3D video game helps restore muscle function in stroke patients
18 November 2013
Researchers at The Ohio State University Wexner Medical Center
have developed a video game so that stroke patients with muscle
weakness can have therapy at home to build strength in the affected
hand or arm.
The condition, called hemiparesis, affects 325,000 people each
year in the US, according to the National Stroke Association. It is
defined as weakness or the inability to move one side of the body,
and can be debilitating as it impacts everyday functions such as
eating, dressing or grabbing objects.
Constraint-induced movement therapy (CI therapy) is an intense
treatment recommended for stroke survivors, and improves motor
function, as well as the use of impaired upper extremities. However,
less than 1% of those affected by hemiparesis receives the
“Lack of access, transportation and cost
are contributing barriers to receiving CI therapy. To address this
disparity, our team developed a 3D gaming system to deliver CI
therapy to patients in their homes,” said Lynne Gauthier, assistant
professor of physical medicine and rehabilitation in Ohio State’s
College of Medicine.
Gauthier, also principal investigator of the study and a
neuroscientist, is collaborating with a multi-disciplinary team
comprised of clinicians, computer scientists, an electrical engineer
and a biomechanist to design an innovative video game incorporating
effective ingredients CI therapy.
For a combined 30 hours over the course of two weeks, the
patient-gamer is immersed in a river canyon environment, where he or
she receives engaging high repetition motor practice targeting the
affected hand and arm.
Various game scenarios promote movements that challenge the
stroke survivor and are beneficial to recovery. Some examples
include: rowing and paddling down a river, swatting away bats inside
a cave, grabbing bottles from the water, fishing, avoiding rocks in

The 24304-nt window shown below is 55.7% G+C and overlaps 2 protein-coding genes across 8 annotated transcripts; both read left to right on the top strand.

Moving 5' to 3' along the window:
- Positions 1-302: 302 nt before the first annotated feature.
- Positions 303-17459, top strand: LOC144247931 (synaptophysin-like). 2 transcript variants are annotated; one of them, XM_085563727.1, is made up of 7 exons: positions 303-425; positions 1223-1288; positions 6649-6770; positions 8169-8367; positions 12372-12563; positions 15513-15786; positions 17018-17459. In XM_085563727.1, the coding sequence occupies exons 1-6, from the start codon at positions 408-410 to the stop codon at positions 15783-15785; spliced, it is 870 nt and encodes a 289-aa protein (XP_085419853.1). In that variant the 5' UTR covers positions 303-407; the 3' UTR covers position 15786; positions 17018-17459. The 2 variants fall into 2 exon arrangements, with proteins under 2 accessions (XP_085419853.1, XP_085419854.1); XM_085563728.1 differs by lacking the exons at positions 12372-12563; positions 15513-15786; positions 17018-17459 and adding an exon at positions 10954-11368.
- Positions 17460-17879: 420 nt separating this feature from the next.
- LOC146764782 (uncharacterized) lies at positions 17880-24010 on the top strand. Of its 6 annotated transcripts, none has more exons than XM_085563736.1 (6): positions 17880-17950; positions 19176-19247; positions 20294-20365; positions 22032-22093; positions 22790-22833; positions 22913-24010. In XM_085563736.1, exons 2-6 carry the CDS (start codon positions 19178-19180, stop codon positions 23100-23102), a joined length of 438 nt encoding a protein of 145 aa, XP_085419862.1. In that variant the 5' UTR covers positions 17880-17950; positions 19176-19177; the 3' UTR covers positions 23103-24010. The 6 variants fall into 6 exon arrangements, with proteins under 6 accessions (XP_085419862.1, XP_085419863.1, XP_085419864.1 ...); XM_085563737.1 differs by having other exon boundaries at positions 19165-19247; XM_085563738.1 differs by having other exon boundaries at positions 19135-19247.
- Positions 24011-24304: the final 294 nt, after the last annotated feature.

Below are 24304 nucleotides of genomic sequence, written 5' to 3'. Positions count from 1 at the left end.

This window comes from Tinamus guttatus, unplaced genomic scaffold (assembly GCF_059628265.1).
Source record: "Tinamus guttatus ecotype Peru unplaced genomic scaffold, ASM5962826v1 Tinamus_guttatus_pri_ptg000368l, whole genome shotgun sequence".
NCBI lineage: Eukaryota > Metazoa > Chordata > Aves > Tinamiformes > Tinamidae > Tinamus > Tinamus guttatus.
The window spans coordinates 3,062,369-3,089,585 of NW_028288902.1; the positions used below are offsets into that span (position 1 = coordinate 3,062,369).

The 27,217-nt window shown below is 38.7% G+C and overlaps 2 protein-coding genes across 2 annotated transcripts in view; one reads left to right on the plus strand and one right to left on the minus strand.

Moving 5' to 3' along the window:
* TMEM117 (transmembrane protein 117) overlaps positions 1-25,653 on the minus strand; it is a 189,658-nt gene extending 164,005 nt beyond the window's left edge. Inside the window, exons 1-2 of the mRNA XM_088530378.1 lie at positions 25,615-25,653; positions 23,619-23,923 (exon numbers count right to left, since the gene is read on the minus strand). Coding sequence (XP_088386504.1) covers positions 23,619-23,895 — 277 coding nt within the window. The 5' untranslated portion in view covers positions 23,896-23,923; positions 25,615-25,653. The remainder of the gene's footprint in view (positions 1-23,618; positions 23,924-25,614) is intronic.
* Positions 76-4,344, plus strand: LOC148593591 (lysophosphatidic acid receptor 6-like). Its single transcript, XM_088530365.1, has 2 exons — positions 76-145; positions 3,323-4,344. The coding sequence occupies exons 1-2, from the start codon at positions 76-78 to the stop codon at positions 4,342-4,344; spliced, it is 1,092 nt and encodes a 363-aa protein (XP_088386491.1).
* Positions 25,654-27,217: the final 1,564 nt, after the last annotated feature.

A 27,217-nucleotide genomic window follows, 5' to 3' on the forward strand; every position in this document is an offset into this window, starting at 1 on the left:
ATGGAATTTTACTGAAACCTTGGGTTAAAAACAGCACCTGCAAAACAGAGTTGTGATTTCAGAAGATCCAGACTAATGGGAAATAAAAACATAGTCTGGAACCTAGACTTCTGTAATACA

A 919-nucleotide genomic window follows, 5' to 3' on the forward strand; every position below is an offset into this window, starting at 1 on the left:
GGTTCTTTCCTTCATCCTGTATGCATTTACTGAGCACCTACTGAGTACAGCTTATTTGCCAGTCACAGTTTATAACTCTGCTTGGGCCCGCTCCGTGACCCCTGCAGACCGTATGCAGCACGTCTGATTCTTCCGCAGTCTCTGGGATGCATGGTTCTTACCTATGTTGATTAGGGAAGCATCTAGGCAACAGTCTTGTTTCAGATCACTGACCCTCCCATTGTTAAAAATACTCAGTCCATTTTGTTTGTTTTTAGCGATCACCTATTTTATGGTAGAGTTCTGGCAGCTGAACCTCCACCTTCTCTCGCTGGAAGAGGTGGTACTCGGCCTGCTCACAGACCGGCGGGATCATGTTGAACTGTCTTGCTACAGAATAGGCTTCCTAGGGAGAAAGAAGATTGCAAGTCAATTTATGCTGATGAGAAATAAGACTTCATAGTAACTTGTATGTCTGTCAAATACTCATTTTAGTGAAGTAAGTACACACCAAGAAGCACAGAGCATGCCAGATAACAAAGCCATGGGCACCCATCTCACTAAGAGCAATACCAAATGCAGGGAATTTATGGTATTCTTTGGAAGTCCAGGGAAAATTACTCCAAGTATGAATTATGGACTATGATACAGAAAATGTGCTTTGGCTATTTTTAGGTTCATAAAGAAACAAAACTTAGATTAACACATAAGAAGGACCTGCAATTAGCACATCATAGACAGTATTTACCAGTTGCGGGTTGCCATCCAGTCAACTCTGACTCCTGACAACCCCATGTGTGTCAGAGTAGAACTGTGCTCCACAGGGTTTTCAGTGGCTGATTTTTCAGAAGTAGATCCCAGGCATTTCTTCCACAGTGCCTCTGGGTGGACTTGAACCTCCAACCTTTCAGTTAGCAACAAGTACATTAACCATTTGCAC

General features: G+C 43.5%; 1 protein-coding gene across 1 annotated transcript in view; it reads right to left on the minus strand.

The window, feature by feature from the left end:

the rapids, catching parachutes containing supplies and steering to
capture treasure chests.
Throughout the intensive training schedule, the participant wears
a padded glove on the less affected hand for 10 hours daily, to
promote the use of the more affected hand.
To ensure that motor gains made through the game carry over to
daily life, the game encourages participants to reflect on their
daily use of the weaker arm and engages the gamer in additional
problem-solving ways of using the weaker arm for daily activities.
A patient undergoing rehabilitation by playing
the video game
“This novel model of therapy has shown positive results for
individuals who have played the game. Gains in motor speed, as
measured by the Wolf Motor Function Test, rival those made through
traditional CI therapy,” said Gauthier. “It provides intense high
quality motor practice for patients, in their own homes. Patients
have reported they have more motivation, time goes by quicker and
the challenges are exciting and not so tedious.”
Gauthier said that, if this initial trial demonstrates sufficient
evidence of efficacy in stroke survivors, future expansion of gaming
CI therapy is possible for other patients with traumatic brain
injury, cerebral palsy and multiple sclerosis.